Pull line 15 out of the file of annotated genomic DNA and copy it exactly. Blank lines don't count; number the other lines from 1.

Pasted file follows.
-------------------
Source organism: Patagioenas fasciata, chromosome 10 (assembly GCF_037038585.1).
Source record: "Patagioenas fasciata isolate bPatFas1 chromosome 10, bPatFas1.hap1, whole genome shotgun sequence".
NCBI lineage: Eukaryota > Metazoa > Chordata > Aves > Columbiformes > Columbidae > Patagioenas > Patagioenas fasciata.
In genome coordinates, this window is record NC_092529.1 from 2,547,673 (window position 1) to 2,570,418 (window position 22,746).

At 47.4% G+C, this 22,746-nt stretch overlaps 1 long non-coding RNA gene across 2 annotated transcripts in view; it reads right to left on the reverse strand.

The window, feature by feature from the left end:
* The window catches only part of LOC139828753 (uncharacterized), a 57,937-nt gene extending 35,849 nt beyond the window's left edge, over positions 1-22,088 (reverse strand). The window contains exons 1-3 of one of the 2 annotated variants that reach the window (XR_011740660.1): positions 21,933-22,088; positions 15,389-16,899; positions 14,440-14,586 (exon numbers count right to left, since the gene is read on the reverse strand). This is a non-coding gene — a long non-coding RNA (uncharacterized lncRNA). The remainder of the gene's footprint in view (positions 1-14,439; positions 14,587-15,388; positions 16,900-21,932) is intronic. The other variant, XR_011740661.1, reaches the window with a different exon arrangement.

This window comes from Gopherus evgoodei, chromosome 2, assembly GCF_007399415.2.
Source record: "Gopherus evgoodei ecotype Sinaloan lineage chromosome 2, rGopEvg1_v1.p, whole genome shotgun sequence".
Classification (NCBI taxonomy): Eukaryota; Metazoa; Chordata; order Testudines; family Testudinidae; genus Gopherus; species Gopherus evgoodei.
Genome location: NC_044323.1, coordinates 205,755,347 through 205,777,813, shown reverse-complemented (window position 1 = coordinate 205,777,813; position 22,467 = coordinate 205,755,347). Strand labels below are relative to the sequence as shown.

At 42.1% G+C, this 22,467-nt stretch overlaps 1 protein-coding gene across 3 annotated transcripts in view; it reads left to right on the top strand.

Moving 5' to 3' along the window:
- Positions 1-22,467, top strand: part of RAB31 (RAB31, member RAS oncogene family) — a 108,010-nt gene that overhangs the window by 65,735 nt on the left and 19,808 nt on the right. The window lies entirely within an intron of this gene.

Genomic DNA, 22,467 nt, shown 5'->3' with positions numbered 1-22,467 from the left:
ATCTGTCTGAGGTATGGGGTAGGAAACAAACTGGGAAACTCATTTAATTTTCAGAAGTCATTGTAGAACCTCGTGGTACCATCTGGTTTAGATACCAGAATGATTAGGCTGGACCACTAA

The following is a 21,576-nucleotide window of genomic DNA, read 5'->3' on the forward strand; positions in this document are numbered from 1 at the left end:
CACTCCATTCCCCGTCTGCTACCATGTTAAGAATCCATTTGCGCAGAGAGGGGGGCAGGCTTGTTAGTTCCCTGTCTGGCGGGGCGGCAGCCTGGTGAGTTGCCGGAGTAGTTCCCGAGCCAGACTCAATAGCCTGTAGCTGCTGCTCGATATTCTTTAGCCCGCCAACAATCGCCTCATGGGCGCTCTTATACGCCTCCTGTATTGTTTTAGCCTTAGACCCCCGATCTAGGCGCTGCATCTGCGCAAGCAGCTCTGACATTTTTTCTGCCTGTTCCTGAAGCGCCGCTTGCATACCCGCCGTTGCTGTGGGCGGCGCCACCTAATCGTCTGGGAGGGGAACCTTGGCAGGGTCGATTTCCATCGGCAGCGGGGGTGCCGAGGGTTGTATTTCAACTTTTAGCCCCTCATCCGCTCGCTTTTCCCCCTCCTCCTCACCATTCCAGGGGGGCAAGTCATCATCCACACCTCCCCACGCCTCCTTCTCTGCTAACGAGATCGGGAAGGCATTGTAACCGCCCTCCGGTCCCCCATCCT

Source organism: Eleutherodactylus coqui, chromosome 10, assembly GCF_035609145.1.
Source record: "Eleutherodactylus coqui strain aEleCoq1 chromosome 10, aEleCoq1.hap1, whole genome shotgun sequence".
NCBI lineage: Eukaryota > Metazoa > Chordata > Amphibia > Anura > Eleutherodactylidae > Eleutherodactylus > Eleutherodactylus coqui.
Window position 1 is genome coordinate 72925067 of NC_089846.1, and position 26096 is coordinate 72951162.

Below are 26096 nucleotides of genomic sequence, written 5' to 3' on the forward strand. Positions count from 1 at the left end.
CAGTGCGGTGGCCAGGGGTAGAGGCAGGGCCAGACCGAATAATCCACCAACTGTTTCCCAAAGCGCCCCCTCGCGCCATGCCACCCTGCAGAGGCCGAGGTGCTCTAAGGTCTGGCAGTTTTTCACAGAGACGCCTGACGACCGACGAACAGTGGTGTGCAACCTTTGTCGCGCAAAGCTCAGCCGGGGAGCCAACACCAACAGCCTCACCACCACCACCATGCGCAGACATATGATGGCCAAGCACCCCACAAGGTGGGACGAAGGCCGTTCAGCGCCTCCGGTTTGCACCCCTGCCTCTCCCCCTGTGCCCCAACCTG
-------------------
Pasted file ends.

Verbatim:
Genomic DNA, 22,467 nt, shown 5'->3' with positions numbered 1-22,467 from the left: